April 29, 2009

Game Seven heaven

by Dan Bilicki In: Ice Hockey

There’s nothing like Game Seven in an NHL playoff series. In baseball and basketball, tensions will rise, but not like they do in a physical sport like hockey.

The two games last night came down to some incredibly clutch performances by the winners and terrible collapses by the losers. Martin Brodeur, one of the best goalies ever, let in two goals within the last two minutes, something that is uncharacteristic of him to say the least. He’ll be replaying those two in his head all summer. Then there’s the Rangers, who after letting the Caps go ahead on a nice shot by Sergei Fedorov, couldn’t even muster up a break long enough to pull the goalie. How sad.

So now we move onto the second round of the playoffs and also move a step closer to shutting down hockey for another off-season. When will leagues realize that holding games nine months a year is too much?

Anyways, in the East, a couple of rivalries set up quite nicely. Pittsburgh-Washington will give us a showdown of the league’s three top players, Crosby, Malkin and Ovehckin. If it weren’t for the great play that the teams have been receiving from their goalies, you’d think this series would be a goal-fest.

Then there’s a rivalry between Boston and Carolina that’s older than one might think. Many are quick to forget that the Hurricanes used to be the Mighty Whalers of Hartford. Apparently, there’s no love lost after the move either.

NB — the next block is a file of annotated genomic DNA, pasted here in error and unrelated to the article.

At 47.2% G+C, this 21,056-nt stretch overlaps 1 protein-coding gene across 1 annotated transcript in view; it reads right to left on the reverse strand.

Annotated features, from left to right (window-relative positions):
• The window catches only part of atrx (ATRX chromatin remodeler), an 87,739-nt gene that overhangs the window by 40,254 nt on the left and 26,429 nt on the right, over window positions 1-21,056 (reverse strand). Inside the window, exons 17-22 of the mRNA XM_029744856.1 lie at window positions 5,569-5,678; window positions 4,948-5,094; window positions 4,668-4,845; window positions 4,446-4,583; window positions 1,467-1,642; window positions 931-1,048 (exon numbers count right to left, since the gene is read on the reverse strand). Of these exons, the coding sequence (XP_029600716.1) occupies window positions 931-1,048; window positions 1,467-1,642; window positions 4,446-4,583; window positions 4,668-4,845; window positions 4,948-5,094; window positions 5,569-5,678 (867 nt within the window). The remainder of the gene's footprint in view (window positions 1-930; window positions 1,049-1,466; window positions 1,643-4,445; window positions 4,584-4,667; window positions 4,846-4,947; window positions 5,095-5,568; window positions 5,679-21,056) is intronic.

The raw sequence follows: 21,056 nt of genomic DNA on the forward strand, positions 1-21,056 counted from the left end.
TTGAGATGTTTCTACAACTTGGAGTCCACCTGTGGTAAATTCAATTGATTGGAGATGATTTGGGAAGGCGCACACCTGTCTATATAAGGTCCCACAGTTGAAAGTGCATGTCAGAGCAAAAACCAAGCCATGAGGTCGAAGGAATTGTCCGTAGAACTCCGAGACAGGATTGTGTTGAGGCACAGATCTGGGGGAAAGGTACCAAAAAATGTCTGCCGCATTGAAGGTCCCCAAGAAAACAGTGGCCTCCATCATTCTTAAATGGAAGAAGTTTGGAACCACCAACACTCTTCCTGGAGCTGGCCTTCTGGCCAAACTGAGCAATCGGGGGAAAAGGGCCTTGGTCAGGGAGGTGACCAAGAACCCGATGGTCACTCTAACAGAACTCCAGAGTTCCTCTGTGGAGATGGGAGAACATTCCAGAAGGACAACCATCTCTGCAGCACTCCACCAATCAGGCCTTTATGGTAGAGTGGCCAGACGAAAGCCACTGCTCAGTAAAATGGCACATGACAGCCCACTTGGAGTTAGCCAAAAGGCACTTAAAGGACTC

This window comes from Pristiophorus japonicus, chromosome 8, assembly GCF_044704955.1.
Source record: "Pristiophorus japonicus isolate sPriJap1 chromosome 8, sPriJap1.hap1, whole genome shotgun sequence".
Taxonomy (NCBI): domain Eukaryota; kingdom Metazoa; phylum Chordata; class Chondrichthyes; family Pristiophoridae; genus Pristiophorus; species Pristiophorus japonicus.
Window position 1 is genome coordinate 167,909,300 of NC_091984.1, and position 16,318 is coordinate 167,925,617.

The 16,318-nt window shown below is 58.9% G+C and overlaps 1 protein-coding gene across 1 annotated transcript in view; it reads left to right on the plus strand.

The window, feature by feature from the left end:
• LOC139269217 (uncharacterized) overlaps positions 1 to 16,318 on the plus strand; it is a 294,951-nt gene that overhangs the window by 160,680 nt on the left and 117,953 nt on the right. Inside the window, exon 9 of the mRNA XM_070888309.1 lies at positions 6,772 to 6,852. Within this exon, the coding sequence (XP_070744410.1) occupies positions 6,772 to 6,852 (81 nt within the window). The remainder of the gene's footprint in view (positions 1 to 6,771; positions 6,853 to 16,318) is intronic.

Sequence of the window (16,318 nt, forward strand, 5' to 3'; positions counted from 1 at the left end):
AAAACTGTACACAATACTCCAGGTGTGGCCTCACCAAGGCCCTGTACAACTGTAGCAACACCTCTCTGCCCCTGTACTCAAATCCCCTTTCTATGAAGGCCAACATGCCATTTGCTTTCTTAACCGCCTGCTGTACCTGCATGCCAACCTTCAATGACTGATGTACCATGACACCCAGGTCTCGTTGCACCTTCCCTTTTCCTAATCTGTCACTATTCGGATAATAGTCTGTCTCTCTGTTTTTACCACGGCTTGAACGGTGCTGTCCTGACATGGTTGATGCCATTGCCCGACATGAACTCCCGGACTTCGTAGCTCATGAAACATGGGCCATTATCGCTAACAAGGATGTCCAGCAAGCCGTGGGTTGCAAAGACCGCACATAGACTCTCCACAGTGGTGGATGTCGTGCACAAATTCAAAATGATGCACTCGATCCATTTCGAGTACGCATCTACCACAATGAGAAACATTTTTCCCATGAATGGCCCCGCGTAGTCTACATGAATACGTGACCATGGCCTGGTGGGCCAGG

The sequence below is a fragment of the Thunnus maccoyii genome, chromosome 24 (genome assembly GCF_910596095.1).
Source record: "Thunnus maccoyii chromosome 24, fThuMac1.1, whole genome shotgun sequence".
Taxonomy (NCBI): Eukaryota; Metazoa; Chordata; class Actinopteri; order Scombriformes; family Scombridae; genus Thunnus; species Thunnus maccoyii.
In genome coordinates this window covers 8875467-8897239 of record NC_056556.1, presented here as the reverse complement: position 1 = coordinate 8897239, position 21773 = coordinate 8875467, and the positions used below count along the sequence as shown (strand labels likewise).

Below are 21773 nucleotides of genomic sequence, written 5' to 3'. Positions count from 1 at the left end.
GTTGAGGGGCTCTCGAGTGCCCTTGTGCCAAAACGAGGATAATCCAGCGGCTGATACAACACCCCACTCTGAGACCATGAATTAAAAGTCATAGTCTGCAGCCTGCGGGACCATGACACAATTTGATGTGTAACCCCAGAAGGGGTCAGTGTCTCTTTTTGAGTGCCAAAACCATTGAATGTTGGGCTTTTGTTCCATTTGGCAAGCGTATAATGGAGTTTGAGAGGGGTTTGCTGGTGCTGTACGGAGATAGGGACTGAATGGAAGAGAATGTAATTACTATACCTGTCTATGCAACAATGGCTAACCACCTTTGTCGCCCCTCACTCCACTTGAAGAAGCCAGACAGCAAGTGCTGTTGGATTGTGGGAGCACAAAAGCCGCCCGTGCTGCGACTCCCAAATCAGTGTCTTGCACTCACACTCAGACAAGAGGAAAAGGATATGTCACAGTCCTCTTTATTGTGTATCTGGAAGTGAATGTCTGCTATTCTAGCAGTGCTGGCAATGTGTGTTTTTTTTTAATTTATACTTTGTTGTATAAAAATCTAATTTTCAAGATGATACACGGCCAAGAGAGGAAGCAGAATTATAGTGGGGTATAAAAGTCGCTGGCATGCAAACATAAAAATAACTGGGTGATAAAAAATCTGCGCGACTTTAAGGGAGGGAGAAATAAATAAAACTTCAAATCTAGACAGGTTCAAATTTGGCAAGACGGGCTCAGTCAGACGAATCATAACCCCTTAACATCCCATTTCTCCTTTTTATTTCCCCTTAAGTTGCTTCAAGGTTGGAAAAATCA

Out in the West, no Game sevens game to pass, but there was a huge upset. Now, in the NBA, when eighth seeds beat number ones in the first round, it’s called one of the biggest upsets ever. That’s not the case in the NHL, where parity is so rampant, anything is possible, in the bad way. Having a team like the Ducks, who are a quality squad, beat the supposed best team in the league, well that only hurts your sport’s image.

So now, we’re left with Anaheim vs. Detroit and the Canucks vs. the Blackhawks. The Wings and Vancouver have been off for quite some time now after sweeping their series, while the Ducks and Chicago had slightly longer affairs. There are some stories to watch though. The Ducks are a “fiesty underdog,” despite winning the Cup only two years ago. The Wings are the defending champs. The Blackhawks are the young upstarts and Vancouver is the last Canadian team left.

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